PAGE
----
For Eliasson's works, the audience always plays an important role, indicated in part by his tendency to use the possessive pronoun "your" in many of his titles. While the artist produces the work, its impact comes from the way audiences react. In 1996 Eliasson had his first New York City installation, Your Strange Certainty Still Kept. It featured an artificial waterfall constructed inside the gallery. Eliasson hung a rain gutter, punctured many times over, from the ceiling and pumped water to the gutter, which then rained down through the numerous holes. The falling droplets were lit by flashing strobe lights, creating the illusion that each drop was momentarily suspended in mid-air. Your Sun Machine, created in 1997, consisted of a bare room with a large circle cut out of the roof. Throughout the day—at least during sunny days—the sun shone in through the hole, its beams traveling across the wall as the day went on. The movement of the sun throughout the day constituted a major part of the work; another important aspect was the viewer's self-awareness, as described by the Web site of Tate Modern: "the viewer was reminded of his or her own position as an object, located on earth, spinning through space around the real sun."
Like Olafur Eliasson, James Turrell uses light and space as his tools for creating art rather than paintbrushes or a camera. Eliasson's works are often said to have been influenced by those of Turrell, who has been given many different labels, including environmental artist, land artist, and light artist. Like Eliasson, Turrell has studied both art and psychology, with a special interest in the subject of human perception, the way people interpret what they see or feel. His works explore the concept of light as an object, a physical material, not just something that illuminates other things. With such works as Gard Blue and Danae, Turrell created geometric sculptures out of light. At first glance, such sculptures appear to have a physical form, to be tangible, but a closer examination reveals that they are pure light.
Born May 6, 1943, in Los Angeles, California, Turrell has been exhibiting his works for the public since the late 1960s, with installations in important museums all over the world. He has won several prestigious prizes in the United States, including a MacArthur Foundation Fellowship, a grant from the National Endowment for the Arts, and a Guggenheim Fellowship, as well as earning numerous awards abroad.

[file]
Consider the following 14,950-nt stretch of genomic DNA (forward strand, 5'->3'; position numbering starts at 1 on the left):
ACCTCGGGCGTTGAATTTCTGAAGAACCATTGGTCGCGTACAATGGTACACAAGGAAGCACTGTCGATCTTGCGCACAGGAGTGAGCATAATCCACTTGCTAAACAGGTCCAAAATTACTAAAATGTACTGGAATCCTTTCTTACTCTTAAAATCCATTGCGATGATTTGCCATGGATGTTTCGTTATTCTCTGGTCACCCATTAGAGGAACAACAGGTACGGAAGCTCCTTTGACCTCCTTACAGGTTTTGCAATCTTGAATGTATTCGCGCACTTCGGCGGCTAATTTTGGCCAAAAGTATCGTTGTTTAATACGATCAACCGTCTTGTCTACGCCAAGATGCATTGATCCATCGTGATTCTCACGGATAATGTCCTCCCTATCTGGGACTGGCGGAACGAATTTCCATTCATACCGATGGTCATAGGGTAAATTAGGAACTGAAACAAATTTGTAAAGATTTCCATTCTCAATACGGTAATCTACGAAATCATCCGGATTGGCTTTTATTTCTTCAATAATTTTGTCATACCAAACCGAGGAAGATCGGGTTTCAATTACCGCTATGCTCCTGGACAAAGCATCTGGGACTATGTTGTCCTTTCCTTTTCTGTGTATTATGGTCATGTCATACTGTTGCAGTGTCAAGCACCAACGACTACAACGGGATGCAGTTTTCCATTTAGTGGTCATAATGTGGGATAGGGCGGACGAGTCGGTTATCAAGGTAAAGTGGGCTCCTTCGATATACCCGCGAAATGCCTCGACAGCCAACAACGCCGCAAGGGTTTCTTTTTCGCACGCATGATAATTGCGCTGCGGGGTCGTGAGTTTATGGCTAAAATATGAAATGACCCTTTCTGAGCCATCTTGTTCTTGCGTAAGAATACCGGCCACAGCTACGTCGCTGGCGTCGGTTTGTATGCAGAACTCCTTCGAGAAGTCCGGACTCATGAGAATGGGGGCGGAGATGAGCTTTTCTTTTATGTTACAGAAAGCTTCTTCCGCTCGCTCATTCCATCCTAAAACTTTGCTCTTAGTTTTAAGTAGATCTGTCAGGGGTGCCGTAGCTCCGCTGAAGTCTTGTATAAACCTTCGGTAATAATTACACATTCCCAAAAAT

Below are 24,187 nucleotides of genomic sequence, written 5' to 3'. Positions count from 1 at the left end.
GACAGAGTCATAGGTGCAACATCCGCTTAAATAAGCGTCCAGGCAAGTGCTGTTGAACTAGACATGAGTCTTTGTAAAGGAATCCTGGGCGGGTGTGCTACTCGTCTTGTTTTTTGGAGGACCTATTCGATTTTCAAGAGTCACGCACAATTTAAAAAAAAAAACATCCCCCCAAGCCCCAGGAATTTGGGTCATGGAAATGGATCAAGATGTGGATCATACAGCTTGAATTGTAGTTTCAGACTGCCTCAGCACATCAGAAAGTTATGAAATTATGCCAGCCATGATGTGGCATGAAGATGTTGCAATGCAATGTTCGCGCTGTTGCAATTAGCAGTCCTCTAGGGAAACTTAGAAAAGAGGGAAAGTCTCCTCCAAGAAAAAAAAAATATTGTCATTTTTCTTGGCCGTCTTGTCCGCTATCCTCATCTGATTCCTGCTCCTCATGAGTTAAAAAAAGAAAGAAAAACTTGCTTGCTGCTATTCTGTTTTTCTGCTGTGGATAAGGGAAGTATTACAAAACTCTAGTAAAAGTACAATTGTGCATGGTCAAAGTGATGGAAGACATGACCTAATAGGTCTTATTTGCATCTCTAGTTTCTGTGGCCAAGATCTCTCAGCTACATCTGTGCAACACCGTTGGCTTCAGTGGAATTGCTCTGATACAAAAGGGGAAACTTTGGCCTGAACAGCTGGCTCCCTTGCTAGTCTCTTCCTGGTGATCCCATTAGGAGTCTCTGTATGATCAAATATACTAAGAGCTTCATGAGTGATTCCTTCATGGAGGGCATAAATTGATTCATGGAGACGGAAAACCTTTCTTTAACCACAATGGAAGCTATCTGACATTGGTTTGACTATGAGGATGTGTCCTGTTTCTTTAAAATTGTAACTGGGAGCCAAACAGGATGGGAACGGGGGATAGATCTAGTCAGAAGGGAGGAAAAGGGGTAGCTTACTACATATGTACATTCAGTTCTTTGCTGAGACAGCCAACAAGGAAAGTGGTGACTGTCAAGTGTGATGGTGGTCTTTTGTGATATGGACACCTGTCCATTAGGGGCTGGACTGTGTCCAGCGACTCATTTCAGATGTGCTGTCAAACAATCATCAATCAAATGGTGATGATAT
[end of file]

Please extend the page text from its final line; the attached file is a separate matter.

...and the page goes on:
The most significant work of his career is the Roden Crater, a project he began in the late 1970s and which has cost more than $10 million. The projected completion date for the Roden Crater has shifted in recent years, from 1999 to 2004 to some time around 2006. Created from an extinct cone-shaped volcanic crater in the Painted Desert near Flagstaff, Arizona, the Roden Crater consists of several tunnels and underground chambers with openings to the outside. At its base, it has a diameter of one mile, and the distance from the base to the rim is seven hundred feet. Working with astronomers, Turrell has crafted an observatory of sorts, a way for people to observe the wonders of the sky and the play of natural light at various points of the day.
As Paul Trachtman explained in Smithsonian, "Some of the spaces are precisely, mathematically oriented to capture rare celestial events, while others are shaped and lit to make everyday sunsets and sunrises look extraordinary." Trachtman described his experience of witnessing a sunset from within one of the chambers, called the Crater's Eye, which has smooth white walls that slope toward the circular, open ceiling, making the room appear like "some cosmic egg." The way that Turrell has lit the interior of the Crater's Eye alters visitors' perceptions of the night sky above, as explained by Trachtman: "Strangely, as the colors deepen, the sky seems to drop down onto the crater. It loses its ordinary sense of being somewhere 'up there,' and ends up 'down here.'"
Turrell has gone to extraordinary lengths to make his vision of Roden Crater a reality. By the time it is completed, he will have spent something like thirty years devoted to this project. He joked to Trachtman that the price of the Roden Crater has had a human element as well as monetary, costing him "a couple of wives and several relationships." Turrell obtained grazing leases for many acres of land surrounding the crater and became a cattle rancher, in part as a source of income but primarily to prevent construction of new homes on the land, homes that would use artificial light and alter the sky at night. The time, effort, and money spent on the Roden Crater seem inconsequential, however, when Turrell's goals for the project are considered. He hopes it will survive for thousands of years, and he has planned with astronomers for the spaces within to wonderfully display celestial events predicted to take place far into the future.